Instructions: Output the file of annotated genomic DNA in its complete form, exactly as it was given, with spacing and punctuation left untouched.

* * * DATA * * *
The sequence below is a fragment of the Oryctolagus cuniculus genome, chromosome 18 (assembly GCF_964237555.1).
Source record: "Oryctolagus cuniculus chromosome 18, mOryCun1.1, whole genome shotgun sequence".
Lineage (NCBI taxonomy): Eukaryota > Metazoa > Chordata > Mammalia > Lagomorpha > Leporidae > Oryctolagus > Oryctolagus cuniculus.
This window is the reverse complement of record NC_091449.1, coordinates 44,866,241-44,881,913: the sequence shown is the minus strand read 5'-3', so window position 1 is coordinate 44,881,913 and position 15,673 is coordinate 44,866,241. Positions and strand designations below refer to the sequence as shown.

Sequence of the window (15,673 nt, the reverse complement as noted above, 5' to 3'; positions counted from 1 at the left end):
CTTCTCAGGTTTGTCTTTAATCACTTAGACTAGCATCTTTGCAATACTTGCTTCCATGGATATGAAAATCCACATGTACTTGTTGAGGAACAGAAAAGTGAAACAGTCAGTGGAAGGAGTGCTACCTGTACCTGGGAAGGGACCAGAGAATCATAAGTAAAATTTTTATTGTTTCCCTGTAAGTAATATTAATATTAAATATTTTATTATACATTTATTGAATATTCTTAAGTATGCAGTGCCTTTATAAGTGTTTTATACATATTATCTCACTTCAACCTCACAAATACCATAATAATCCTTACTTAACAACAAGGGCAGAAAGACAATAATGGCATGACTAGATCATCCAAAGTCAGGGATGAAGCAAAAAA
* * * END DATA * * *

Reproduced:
The sequence below is a fragment of the Oryctolagus cuniculus genome, chromosome 18 (assembly GCF_964237555.1).
Source record: "Oryctolagus cuniculus chromosome 18, mOryCun1.1, whole genome shotgun sequence".
Lineage (NCBI taxonomy): Eukaryota > Metazoa > Chordata > Mammalia > Lagomorpha > Leporidae > Oryctolagus > Oryctolagus cuniculus.
This window is the reverse complement of record NC_091449.1, coordinates 44,866,241-44,881,913: the sequence shown is the minus strand read 5'-3', so window position 1 is coordinate 44,881,913 and position 15,673 is coordinate 44,866,241. Positions and strand designations below refer to the sequence as shown.

Sequence of the window (15,673 nt, the reverse complement as noted above, 5' to 3'; positions counted from 1 at the left end):
CTTCTCAGGTTTGTCTTTAATCACTTAGACTAGCATCTTTGCAATACTTGCTTCCATGGATATGAAAATCCACATGTACTTGTTGAGGAACAGAAAAGTGAAACAGTCAGTGGAAGGAGTGCTACCTGTACCTGGGAAGGGACCAGAGAATCATAAGTAAAATTTTTATTGTTTCCCTGTAAGTAATATTAATATTAAATATTTTATTATACATTTATTGAATATTCTTAAGTATGCAGTGCCTTTATAAGTGTTTTATACATATTATCTCACTTCAACCTCACAAATACCATAATAATCCTTACTTAACAACAAGGGCAGAAAGACAATAATGGCATGACTAGATCATCCAAAGTCAGGGATGAAGCAAAAAA